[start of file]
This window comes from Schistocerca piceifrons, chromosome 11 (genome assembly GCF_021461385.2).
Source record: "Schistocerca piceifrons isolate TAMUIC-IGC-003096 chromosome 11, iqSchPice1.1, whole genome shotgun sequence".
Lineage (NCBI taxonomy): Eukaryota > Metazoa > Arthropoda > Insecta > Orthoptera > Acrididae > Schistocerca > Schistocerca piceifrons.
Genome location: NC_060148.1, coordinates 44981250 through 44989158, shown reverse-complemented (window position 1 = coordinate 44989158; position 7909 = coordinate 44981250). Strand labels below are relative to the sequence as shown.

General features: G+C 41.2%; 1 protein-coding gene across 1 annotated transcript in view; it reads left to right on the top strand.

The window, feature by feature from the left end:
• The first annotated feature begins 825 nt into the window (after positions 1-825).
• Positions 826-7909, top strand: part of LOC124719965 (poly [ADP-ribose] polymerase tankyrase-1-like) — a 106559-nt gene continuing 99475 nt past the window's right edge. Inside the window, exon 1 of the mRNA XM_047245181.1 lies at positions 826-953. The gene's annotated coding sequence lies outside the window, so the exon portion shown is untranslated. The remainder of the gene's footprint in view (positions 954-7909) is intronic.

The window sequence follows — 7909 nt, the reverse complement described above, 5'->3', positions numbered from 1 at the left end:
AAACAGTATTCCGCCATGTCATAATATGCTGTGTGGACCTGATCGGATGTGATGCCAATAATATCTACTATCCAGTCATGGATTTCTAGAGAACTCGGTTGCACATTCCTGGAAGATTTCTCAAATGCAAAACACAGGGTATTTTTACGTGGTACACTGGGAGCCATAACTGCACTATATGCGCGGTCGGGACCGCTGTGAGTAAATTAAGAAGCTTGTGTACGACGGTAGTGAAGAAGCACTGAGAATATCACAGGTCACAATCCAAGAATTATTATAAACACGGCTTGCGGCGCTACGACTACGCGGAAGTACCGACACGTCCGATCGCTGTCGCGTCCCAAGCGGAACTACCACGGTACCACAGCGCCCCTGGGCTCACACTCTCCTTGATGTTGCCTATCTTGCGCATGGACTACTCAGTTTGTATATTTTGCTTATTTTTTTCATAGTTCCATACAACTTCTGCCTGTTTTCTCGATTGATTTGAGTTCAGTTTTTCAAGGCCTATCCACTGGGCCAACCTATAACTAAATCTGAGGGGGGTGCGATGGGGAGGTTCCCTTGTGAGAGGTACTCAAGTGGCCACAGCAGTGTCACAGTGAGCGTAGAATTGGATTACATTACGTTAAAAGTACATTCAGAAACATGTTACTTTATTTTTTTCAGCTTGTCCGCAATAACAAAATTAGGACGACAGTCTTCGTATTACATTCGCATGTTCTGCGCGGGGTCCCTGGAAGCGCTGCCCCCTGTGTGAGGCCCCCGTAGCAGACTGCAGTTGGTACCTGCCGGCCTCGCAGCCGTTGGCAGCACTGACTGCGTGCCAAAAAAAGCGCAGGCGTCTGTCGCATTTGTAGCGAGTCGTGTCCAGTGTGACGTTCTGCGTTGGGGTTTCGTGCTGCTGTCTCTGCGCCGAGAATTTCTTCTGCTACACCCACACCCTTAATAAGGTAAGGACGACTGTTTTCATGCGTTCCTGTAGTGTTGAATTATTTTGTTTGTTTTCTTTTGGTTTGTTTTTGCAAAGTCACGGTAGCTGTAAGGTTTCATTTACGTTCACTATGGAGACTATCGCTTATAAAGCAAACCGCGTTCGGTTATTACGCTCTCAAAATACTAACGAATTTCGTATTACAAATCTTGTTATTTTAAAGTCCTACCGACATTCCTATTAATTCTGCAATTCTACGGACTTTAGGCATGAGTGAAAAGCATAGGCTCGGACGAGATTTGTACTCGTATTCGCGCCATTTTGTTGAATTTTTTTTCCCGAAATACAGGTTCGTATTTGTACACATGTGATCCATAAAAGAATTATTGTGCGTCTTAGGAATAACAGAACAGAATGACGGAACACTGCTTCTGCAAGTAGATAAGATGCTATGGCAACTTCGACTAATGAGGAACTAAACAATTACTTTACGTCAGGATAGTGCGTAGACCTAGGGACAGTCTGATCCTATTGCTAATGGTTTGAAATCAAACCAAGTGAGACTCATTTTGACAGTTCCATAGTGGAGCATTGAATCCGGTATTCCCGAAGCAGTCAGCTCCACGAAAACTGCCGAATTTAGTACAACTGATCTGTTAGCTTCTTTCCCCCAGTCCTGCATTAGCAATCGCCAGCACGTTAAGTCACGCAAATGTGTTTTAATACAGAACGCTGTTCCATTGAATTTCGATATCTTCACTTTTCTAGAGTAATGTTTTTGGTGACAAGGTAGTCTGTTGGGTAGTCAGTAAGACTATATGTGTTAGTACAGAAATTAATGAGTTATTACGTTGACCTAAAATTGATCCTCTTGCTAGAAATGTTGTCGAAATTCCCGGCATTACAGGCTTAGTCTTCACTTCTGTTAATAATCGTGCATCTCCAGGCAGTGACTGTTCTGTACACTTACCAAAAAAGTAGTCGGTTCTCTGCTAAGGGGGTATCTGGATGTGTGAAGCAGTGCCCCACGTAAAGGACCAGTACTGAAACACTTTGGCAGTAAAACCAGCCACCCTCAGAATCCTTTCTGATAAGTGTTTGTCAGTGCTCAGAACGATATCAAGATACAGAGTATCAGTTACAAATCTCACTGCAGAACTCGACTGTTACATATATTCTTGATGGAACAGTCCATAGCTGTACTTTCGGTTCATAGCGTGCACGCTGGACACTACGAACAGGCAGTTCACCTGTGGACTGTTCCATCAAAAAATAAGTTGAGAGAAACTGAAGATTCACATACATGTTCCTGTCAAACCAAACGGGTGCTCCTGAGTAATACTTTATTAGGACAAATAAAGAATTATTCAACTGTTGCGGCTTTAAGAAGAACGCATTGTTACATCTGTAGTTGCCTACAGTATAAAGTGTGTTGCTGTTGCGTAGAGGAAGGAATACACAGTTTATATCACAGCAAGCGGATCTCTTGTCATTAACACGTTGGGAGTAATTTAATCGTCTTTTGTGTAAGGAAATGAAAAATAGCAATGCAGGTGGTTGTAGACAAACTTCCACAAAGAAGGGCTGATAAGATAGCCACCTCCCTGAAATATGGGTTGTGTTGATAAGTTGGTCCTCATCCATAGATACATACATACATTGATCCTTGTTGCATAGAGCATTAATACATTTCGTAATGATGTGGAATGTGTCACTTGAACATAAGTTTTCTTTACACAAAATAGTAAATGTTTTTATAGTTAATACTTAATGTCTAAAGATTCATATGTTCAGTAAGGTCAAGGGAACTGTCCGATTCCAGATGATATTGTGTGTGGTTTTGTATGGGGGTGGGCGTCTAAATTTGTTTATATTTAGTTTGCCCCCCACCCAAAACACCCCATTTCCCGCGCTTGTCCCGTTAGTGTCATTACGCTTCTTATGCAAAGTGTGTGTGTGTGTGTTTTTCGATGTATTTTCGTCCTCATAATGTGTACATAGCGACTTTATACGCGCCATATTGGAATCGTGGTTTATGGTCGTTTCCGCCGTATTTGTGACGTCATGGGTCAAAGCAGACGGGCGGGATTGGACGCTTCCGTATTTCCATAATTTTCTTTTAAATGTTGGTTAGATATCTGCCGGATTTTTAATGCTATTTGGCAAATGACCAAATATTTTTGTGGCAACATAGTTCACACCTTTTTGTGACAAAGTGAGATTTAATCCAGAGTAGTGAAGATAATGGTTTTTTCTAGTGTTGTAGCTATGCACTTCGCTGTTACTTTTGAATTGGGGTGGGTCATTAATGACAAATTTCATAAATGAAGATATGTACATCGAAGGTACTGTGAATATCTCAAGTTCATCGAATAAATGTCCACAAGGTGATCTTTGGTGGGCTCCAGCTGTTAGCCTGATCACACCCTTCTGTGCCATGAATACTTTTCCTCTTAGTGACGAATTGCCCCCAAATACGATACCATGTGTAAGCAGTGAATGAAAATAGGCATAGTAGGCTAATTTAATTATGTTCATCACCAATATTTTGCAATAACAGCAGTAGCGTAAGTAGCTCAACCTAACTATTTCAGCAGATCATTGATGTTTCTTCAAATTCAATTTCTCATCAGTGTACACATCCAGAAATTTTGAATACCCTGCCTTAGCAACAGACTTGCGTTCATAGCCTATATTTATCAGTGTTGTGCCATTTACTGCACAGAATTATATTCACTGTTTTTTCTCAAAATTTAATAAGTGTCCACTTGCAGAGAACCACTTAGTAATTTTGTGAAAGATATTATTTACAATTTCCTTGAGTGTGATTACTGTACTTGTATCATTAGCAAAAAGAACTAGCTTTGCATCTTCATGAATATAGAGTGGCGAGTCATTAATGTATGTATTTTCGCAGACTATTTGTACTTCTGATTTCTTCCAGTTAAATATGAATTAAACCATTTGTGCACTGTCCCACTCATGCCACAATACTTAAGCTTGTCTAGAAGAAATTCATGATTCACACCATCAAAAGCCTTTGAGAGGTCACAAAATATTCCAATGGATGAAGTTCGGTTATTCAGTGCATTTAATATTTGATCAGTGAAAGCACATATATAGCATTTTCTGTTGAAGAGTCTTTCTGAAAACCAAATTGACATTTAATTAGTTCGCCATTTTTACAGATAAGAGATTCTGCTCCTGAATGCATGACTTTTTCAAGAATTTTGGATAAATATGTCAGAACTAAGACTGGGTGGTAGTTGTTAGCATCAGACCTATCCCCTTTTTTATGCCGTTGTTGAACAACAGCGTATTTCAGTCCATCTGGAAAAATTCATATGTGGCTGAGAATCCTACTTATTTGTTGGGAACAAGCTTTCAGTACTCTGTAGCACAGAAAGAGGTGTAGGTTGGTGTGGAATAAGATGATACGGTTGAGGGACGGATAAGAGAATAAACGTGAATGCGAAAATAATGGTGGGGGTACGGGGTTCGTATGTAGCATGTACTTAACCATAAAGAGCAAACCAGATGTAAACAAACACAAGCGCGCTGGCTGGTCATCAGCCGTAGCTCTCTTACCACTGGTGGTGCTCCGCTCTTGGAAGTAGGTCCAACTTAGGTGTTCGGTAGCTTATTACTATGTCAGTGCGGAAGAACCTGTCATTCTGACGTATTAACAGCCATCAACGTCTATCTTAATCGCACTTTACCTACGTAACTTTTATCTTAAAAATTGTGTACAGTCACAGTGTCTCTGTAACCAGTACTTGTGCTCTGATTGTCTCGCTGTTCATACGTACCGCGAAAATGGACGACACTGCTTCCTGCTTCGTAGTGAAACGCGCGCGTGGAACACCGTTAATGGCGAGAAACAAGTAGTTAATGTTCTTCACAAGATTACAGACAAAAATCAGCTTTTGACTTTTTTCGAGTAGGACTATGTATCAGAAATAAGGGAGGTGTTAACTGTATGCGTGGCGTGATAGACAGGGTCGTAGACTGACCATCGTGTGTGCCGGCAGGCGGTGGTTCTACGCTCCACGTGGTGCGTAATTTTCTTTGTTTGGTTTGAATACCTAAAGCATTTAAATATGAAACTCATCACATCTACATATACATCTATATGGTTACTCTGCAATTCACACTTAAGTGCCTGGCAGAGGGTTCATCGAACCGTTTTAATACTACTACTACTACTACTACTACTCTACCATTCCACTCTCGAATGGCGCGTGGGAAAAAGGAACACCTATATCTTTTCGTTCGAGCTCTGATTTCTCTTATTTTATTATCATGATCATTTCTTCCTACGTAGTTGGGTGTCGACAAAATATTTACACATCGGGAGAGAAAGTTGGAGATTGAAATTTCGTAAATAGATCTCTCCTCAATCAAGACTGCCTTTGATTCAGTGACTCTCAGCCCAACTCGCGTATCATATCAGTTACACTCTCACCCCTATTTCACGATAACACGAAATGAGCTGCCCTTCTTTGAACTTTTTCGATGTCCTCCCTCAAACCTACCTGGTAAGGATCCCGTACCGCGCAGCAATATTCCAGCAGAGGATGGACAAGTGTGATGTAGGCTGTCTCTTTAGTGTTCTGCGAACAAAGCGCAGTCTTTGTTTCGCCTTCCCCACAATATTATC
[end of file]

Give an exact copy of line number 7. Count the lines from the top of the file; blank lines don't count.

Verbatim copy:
• The first annotated feature begins 825 nt into the window (after positions 1-825).